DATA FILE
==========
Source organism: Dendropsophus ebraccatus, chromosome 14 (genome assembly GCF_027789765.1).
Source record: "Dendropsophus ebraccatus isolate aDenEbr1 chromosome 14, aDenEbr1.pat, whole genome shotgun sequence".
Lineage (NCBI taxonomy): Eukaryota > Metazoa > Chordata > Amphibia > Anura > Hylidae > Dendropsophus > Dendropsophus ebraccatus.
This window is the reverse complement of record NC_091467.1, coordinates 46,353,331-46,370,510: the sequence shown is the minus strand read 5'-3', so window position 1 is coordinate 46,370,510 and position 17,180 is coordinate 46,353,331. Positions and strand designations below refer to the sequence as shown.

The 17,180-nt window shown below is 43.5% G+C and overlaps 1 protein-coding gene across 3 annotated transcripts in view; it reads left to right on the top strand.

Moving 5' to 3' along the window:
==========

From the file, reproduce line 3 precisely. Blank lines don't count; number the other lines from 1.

Lineage (NCBI taxonomy): Eukaryota > Metazoa > Chordata > Amphibia > Anura > Hylidae > Dendropsophus > Dendropsophus ebraccatus.